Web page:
By David Mays
Special to American Forces Press Service
Nov. 6, 2007 - Crime has been slashed by 50 percent in an area just outside Baghdad, thanks to Iraqi citizens partnering with coalition soldiers who live among them, an American commander said today. "After seven months in the area of operation, the people know us, and they know who we are, and they know we're here to help," Army Col. Wayne W. Grigsby Jr. told online journalists and "bloggers" during a conference call from Iraq. "We do not drive or commute to work anymore. We live in the towns with the people that we are here to help."
Grigsby commands 3rd Heavy "Sledgehammer" Brigade Combat Team, 3rd Infantry Division, which is on its third deployment to Iraq, this time patrolling the Madain Qada, an agrarian area southeast of Baghdad, as part of Multinational Division Center. Since they arrived in March, Hammer soldiers have killed 113 insurgents and detained 364 others, including 15 "high value" targets, Grigsby said.
"The people know that when someone crosses the line against 'the Hammer,' we will come down on them hard," he said. "They respect that; they see that; and they see that we are part of the solution."
So far, Grigsby said, nearly 2,000 Iraqis, both Shiite and Sunni, have joined 17 concerned citizen groups in the Madain Qada.
"We do not discriminate along sectarian lines when hunting destabilizing elements or recruiting allies," Grigsby said. "It is very important to us that we ensure that all those wanting to participate come in with the right motivations and are committed like we are to stabilizing the area."
With stability, the colonel explained, citizens of the Madain Qada can rebuild their lives and begin to thrive with assistance from a progressive local government.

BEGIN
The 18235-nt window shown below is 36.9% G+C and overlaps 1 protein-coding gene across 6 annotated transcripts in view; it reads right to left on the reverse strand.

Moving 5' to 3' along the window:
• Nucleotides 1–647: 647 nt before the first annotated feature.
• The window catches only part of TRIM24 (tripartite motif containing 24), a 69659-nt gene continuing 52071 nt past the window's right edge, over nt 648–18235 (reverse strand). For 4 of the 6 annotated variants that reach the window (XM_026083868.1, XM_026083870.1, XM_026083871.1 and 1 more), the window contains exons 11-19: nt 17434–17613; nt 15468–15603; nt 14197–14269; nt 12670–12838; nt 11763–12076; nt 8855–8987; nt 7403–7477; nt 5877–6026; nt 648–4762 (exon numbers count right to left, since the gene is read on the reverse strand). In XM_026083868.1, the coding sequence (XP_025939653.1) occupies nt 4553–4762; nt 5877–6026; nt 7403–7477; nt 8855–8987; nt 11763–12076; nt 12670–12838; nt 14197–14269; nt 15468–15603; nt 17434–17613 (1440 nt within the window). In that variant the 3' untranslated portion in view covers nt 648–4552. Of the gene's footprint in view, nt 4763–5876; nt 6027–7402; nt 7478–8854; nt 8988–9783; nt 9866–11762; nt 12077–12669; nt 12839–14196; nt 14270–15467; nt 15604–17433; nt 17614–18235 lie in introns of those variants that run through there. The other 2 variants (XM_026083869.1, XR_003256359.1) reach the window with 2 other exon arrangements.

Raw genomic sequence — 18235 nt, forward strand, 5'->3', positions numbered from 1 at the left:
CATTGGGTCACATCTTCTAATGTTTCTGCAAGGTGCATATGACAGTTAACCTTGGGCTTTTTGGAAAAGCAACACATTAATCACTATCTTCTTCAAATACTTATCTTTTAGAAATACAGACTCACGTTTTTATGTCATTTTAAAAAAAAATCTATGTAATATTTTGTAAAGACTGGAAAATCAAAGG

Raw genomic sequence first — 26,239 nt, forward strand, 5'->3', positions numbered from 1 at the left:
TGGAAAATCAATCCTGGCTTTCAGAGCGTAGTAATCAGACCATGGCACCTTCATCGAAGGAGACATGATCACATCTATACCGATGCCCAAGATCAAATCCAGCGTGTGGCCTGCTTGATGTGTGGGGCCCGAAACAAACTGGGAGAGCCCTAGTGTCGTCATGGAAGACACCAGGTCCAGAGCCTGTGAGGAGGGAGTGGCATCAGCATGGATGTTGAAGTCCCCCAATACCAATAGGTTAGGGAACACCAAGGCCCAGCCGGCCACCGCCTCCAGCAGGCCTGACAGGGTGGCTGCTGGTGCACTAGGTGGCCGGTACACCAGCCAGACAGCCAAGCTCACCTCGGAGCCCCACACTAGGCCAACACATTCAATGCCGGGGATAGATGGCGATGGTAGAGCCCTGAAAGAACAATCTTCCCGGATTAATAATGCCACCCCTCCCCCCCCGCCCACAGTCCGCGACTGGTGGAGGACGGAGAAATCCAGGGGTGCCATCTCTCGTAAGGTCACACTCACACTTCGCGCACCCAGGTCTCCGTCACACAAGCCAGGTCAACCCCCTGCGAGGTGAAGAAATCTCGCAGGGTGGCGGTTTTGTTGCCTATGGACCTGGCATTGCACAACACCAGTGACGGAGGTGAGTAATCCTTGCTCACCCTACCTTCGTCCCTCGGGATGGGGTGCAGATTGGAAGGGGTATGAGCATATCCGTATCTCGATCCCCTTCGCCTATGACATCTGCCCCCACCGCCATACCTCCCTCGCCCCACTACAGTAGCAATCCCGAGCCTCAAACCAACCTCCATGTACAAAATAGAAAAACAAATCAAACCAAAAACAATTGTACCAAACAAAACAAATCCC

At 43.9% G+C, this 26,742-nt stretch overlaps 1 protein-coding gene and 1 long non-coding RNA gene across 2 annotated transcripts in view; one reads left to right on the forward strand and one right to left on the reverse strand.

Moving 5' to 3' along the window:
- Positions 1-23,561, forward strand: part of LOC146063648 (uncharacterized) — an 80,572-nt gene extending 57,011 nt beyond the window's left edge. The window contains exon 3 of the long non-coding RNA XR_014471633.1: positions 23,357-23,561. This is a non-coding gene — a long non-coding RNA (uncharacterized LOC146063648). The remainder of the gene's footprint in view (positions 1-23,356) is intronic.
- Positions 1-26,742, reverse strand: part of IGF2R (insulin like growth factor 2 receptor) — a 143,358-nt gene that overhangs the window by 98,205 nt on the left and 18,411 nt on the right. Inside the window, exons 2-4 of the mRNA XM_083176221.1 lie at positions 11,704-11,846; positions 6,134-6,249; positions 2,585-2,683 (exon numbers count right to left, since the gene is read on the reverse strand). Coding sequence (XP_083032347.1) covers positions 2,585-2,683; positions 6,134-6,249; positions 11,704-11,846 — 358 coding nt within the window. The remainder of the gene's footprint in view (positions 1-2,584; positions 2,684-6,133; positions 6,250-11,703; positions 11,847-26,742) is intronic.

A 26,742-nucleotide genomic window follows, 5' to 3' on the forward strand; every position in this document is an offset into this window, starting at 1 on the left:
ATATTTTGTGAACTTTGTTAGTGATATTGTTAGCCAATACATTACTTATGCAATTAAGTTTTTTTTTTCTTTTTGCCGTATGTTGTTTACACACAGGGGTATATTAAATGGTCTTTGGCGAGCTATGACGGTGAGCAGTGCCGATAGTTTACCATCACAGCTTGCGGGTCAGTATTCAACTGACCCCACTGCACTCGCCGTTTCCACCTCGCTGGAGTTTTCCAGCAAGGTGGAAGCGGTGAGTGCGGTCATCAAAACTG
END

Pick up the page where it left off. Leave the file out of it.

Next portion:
"This is the grassroots government," Grigsby said. "These Iraqis aren't waiting for the national government; they're acting locally, which we're seeing every day."
A provincial reconstruction team recently embedded with Sledgehammer Brigade to assist government, business and agricultural development, the colonel said. "With gradual gains in prosperity, we're expecting to see additional gains in security -- both positives providing a synergistic boost to the other."
Grigsby said he has witnessed an amazing metamorphosis in Iraq's security forces between 2004, when he was chief of operations for 1st Infantry Division, which deployed to Tikrit in support of Operation Iraqi Freedom, and today.
"The Iraqi security forces have gotten exponentially better," he said. "They're incredible."
Grigsby said his soldiers increasingly partner with Iraqi police, including a combined operation today north of Narwan, a Shiite extremist foothold within the Madain Qada, and another in the region during which national police actually took the lead.
"We are doing it hand in hand right now." Grigsby said. "We weren't having national police leading combat patrols and leading cordon searches four months ago. We weren't seeing that."
Seeds for success in the Madain Qada have been in place all along, Grigsby explained. But without the surge of American forces this year to help cultivate those seeds, security and prosperity might never have sprouted.
"If you didn't have the Hammer Brigade, 3rd Brigade of the surge coming out to the Madain Qada, you wouldn't have the results you have here," he said. "With the brigade out here, we're seeing the results."
(David Mays works in New Media at American Forces Information Service.)